We've had multiple vaccines of the past (the old version with all the chemicals and toxic crap) that rendered the same results, see smallpox as an example.  Inflammation is a concern for sure, but it's not a new concern.  If you've had a vaccine ever before, this sort of issue is one you accepted with that vaccine.  So my question to those who are inconsistent on that front would be, "if you weren't concerned with it before, why are you concerned with it now?"

  • Like 1
Link to comment
Share on other sites

12 minutes ago, Stealthycat said:

Safety and efficacy trials .... are covid vaccines FDA approved yet? I don't think they are ... they're still under the EUA right ?

IMHO, it's all academic -- all three current-EUA vaccines are going to moonwalk to full approval before long. Additionally, I don't regard EUA as an illegitimate or corner-cutting authorization. "Approval", where the FDA is involved, does have a narrow and specific procedural meaning but IMHO it's not the same meaning as the laymen's meaning of "approval". Not having FDA approval but having an EUA does not constitute an illegitimate, halfway, or bogus status for the vaccines.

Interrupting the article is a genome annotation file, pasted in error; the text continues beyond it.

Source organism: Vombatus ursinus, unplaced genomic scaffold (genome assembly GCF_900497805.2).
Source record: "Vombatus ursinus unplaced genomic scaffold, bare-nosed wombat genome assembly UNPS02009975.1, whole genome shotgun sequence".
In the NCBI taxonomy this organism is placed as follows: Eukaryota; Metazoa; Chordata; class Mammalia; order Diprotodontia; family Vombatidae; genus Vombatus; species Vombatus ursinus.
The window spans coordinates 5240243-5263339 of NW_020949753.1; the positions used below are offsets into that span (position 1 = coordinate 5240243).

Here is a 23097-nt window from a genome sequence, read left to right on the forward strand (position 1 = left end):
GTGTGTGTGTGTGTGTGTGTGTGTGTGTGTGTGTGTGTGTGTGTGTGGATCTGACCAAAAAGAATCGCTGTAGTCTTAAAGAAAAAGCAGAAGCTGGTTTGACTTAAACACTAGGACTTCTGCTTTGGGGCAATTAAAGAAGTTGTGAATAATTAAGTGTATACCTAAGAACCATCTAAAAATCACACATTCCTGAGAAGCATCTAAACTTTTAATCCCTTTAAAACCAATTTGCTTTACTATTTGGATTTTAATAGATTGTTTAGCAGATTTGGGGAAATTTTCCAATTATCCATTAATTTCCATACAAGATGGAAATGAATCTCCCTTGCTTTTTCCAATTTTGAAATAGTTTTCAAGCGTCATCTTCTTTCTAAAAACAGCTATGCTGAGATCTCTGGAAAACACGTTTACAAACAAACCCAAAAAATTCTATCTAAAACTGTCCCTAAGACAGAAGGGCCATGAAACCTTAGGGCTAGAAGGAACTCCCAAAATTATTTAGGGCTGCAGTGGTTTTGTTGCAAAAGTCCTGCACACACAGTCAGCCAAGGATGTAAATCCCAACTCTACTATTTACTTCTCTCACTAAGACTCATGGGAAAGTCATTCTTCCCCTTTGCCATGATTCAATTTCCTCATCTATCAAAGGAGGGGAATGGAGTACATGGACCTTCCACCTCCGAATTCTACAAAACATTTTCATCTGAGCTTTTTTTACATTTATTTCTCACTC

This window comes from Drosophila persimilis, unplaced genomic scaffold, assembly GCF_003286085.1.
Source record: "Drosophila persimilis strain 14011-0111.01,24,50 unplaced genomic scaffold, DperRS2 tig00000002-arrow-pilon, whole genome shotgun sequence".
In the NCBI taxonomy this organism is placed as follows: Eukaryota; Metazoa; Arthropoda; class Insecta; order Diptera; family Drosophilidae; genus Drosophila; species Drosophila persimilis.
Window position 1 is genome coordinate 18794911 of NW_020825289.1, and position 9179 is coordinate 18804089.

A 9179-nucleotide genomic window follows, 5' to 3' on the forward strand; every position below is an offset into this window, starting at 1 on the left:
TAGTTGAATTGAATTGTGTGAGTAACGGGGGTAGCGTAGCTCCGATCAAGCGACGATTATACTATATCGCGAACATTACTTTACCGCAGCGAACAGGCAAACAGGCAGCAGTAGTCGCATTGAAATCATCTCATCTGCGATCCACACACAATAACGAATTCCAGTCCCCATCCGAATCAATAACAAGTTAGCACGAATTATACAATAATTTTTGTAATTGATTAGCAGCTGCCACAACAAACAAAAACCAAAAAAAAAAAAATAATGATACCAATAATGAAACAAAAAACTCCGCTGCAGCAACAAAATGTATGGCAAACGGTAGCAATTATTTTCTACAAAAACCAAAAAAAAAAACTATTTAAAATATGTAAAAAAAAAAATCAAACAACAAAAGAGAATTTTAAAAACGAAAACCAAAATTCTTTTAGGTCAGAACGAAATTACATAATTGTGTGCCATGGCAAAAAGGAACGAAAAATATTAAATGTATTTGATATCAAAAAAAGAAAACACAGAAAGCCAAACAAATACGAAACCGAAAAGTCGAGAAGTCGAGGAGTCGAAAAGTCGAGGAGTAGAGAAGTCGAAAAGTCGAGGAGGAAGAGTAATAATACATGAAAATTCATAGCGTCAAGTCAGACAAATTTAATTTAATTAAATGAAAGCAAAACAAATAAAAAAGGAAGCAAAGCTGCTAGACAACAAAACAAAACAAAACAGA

Link to comment
Share on other sites

2 minutes ago, The Commish said:

Inflammation is a concern for sure, but it's not a new concern.

And in a way, it's no worse than a wash between a COVID infection and a vaccination -- COVID can cause myocarditis in young males as well. Likely at a higher rate than the vaccine, though still a rare outcome.

Link to comment
Share on other sites

Yeah, but mow much myocarditis is going unreported because the vaccinated person doesn't know?  Since we can't answer that question, we have too many unknowns.  We should wait 10 more years to see if these unreported issues crop up.  Plus, we get the added benefit of a deadly virus rampaging through vulnerable populations.  Since I'm not vulnerable, this is the best course of action.